I’ve always thought it was more important to be respected than liked.
Quote attributed to former President Ronald Reagan
In the international affairs arena, it’s more important to be feared than respected, in my humble opinion.
On January 20, 1981, Ronald Reagan took the oath of office. And the Iranians released the American hostages they had held for 444 days. Was Reagan the reason for the release? At the very least, the Iranians, after being invaded by Iraq, wanted a clean slate with the US. And the other possibility, the mullahs were fearful of a more openly hostile incoming administration. We can argue the extent a Reagan administration intimidated or influenced the Iranians, but one thing is unquestioned. The regime knew the new president would not use termination of diplomatic relations as his strongest action. And with their country invaded, they could not fight the world’s greatest superpower on one side and an aggressive neighbor on the other.
But there is no question, having an assertive, forceful president in the Oval Office is beneficial to achieving policies decisions. Reagan had showed the world early in his term his firm resolve. In August 1981, the Professional Air Traffic Control Organization (PATCO) went on strike, in violation of their contract and current law. Reagan warned them they were violating the law and their contract, and if they did not return within 48 hours, they would be terminated. They bet Rawhide would not do it. They lost.
Reagan ordered 11,000 air traffic controllers fired and barred them from federal employment. And foreign officials, allied and adversary, knew this was not a man to be trifled with. One man he deeply impressed was Mikhail Gorbachev.
Another example was the Korean War. The conflict continued for over two years, with no end in sight. The North Koreans knew Harry Truman would not use nuclear weapons in Asia again, and that gave Pyongyang a significant advantage. They could see the objective as not necessarily victory, but in avoiding loss, and wearing out American resolve.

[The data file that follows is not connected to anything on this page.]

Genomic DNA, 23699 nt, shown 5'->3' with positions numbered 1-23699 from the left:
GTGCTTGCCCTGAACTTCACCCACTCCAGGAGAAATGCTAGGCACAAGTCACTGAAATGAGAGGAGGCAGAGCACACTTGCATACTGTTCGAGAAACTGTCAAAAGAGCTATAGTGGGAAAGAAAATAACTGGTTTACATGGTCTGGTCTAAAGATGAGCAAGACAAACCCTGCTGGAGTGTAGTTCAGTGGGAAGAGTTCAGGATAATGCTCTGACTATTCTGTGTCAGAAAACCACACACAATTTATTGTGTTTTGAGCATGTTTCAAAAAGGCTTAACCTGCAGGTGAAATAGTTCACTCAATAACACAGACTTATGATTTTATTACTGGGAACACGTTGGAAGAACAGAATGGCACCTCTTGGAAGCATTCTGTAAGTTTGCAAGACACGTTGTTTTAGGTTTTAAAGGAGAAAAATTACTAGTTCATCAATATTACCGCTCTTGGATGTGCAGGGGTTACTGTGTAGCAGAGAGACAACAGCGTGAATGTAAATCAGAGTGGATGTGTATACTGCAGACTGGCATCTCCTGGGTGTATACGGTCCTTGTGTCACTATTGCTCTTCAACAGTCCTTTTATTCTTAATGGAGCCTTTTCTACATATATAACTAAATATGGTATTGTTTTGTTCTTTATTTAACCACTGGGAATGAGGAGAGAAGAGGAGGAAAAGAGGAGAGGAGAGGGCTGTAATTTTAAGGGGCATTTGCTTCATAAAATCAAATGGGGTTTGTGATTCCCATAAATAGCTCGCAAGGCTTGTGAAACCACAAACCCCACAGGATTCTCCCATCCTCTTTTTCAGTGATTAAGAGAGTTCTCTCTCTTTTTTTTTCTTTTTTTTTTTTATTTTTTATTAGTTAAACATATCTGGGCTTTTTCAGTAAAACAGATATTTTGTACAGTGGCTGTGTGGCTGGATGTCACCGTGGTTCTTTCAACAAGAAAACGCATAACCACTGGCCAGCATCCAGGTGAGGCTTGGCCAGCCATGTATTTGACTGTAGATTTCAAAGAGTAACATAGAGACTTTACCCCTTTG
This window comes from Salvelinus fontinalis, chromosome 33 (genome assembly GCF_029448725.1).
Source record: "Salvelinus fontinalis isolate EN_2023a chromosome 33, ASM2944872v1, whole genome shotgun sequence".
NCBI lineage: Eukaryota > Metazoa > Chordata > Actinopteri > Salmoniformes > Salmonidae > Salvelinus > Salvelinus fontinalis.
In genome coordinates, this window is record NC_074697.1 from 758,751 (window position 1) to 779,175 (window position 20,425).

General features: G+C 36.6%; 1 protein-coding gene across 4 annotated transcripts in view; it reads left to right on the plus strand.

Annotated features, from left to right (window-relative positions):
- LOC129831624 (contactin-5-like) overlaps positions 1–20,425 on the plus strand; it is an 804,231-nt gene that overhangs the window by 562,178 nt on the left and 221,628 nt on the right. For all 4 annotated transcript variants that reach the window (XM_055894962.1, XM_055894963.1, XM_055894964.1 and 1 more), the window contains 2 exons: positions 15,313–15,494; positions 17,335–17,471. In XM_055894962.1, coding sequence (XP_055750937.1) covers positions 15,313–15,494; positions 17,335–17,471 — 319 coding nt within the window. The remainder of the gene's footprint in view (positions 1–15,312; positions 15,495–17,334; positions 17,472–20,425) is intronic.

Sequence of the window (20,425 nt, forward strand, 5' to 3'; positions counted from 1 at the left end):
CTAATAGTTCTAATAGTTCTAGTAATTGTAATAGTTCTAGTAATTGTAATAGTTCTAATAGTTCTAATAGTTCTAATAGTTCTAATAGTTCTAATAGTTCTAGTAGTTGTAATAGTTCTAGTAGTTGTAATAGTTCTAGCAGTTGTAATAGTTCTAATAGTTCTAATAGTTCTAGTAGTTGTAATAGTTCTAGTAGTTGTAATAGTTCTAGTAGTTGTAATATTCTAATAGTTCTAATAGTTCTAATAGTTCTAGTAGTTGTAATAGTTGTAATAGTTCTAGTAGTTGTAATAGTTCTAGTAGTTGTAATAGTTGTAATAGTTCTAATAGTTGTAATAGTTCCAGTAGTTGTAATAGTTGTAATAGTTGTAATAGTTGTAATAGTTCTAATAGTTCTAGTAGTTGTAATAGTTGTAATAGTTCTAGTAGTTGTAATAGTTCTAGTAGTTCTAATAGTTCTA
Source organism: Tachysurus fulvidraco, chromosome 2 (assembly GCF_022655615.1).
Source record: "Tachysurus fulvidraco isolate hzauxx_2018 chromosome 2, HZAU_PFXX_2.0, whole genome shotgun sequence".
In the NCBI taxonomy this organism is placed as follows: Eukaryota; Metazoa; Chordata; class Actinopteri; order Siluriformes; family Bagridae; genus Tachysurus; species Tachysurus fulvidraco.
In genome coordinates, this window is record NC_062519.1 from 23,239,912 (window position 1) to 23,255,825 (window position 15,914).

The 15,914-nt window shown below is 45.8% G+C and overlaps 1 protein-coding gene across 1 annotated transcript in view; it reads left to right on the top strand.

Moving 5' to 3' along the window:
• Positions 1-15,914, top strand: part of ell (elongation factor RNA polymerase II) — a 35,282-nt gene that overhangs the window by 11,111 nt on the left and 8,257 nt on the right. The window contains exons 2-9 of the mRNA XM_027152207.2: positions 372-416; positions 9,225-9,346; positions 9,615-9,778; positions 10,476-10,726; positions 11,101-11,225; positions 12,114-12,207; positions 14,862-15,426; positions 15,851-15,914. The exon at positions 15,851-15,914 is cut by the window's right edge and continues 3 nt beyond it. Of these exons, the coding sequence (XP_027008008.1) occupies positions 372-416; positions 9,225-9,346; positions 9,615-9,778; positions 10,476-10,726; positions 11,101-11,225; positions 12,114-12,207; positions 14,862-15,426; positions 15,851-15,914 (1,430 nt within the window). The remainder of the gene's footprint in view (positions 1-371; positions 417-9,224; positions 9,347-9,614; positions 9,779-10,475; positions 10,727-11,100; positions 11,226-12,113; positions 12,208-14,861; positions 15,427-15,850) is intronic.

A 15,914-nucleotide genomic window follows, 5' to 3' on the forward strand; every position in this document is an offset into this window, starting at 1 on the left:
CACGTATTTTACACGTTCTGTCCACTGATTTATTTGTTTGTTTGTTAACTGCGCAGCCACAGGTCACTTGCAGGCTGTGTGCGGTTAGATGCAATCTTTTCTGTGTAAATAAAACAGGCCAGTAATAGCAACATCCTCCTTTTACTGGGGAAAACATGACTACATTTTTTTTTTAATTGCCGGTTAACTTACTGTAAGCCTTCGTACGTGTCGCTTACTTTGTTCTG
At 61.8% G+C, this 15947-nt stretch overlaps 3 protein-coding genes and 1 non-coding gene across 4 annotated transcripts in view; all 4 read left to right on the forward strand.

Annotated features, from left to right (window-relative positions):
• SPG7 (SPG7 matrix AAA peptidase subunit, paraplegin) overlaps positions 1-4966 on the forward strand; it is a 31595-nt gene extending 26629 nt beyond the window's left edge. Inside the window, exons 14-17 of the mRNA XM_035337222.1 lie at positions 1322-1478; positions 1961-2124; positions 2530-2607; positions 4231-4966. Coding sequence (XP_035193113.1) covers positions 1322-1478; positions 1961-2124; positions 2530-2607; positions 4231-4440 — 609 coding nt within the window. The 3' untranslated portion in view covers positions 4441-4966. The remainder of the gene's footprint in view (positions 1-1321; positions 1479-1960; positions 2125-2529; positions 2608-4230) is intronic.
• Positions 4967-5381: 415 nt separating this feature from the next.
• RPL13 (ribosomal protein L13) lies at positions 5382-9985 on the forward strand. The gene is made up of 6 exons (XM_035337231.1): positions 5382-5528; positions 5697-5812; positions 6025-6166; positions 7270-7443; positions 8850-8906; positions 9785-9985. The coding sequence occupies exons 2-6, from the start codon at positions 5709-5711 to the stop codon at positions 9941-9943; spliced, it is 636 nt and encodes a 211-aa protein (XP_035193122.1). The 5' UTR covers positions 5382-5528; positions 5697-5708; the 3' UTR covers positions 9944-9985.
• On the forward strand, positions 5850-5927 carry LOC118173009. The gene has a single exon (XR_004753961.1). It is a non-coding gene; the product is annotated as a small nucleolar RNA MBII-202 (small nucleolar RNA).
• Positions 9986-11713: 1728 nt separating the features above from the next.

Dwight Eisenhower famously said during the 1952 campaign that he would go to Korea. After his visit in December 1952, Ike was convinced action must be taken to bring this war to an end:
Instead, Eisenhower wanted to increase the psychological pressure on the Chinese. He intended to let them know “discreetly,” that unless the armistice negotiations resumed and satisfactory progress was being made, the United States would “move decisively without limitation in our use of weapons…We would not be limited by any world-wide gentlemen’s agreement.” Unleashing Chiang was a part of the pressure; so was Eisenhower’s announcement that he was increasing military assistance to the ROK; so were his frequent statements that the situation in Korea was “intolerable.” But the greatest pressure, by far, was his own reputation. The Chinese were fully aware that in the war against Germany, Eisenhower had used every weapon available in the Far East, that he would not accept a stalemate, and that he was not demanding their unconditional surrender, but only that they agree to an armistice. The substance behind Eisenhower’s threats was Eisenhower’s reputation, backed by America’s atomic arsenal.
The armistice was signed in July 1953, and holds till this day.
During the Yom Kippur War, the Soviets were being to move to support Egypt against the Israelis. Upon hearing of this action, President Nixon raided the defense condition to DEFCON III, moved two carriers into the Mediterranean, and alerted the 82nd Airborne Division for immediate movement. The Soviets did not interfere in the conflict. They were not ready to go to war with the United States over the Middle East.
So, what brings this subject up. I was channel surfing Saturday and caught this part of an interview with our president on 60 Minutes. Scott Pelley asked President Biden what would he tell the Russian leader if he is looking as using chemical or nuclear weapons, “Don’t…don’t…don’t…it would change the face of war unlike anything since World War II.” He sounded like he was falling asleep as he warned the Russian premier, so it wasn’t a forceful impression. Not quite as wretched as Hans Blix in Team America, but close.
Will our president draw a line in the sand on a beach saying, “Deep doo-doo!” His idol Barrack Obama tried that in Syria over ten years ago and it helped, how? No one believed Obama would stand for anything, and he showed it. And weakened the US in the eyes of the world.